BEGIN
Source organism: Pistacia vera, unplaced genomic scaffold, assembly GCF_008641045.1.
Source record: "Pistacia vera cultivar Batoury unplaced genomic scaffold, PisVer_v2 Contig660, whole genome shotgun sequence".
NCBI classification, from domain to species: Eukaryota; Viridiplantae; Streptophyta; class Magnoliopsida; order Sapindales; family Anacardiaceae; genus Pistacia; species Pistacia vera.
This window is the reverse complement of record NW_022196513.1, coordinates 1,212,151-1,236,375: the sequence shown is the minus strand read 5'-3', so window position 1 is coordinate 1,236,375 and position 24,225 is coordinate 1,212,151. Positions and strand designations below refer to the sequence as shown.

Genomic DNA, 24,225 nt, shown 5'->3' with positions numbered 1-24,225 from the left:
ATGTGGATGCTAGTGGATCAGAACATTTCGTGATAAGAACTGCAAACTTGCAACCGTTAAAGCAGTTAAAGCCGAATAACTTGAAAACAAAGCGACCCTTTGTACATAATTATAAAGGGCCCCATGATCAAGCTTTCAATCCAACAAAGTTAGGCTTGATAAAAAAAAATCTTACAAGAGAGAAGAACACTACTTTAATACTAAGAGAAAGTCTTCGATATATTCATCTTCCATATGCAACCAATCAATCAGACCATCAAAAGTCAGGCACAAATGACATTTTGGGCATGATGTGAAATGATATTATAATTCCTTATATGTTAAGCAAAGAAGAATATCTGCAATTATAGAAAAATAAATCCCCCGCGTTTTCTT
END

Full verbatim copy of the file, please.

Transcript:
Source organism: Pistacia vera, unplaced genomic scaffold, assembly GCF_008641045.1.
Source record: "Pistacia vera cultivar Batoury unplaced genomic scaffold, PisVer_v2 Contig660, whole genome shotgun sequence".
NCBI classification, from domain to species: Eukaryota; Viridiplantae; Streptophyta; class Magnoliopsida; order Sapindales; family Anacardiaceae; genus Pistacia; species Pistacia vera.
This window is the reverse complement of record NW_022196513.1, coordinates 1,212,151-1,236,375: the sequence shown is the minus strand read 5'-3', so window position 1 is coordinate 1,236,375 and position 24,225 is coordinate 1,212,151. Positions and strand designations below refer to the sequence as shown.

Genomic DNA, 24,225 nt, shown 5'->3' with positions numbered 1-24,225 from the left:
ATGTGGATGCTAGTGGATCAGAACATTTCGTGATAAGAACTGCAAACTTGCAACCGTTAAAGCAGTTAAAGCCGAATAACTTGAAAACAAAGCGACCCTTTGTACATAATTATAAAGGGCCCCATGATCAAGCTTTCAATCCAACAAAGTTAGGCTTGATAAAAAAAAATCTTACAAGAGAGAAGAACACTACTTTAATACTAAGAGAAAGTCTTCGATATATTCATCTTCCATATGCAACCAATCAATCAGACCATCAAAAGTCAGGCACAAATGACATTTTGGGCATGATGTGAAATGATATTATAATTCCTTATATGTTAAGCAAAGAAGAATATCTGCAATTATAGAAAAATAAATCCCCCGCGTTTTCTT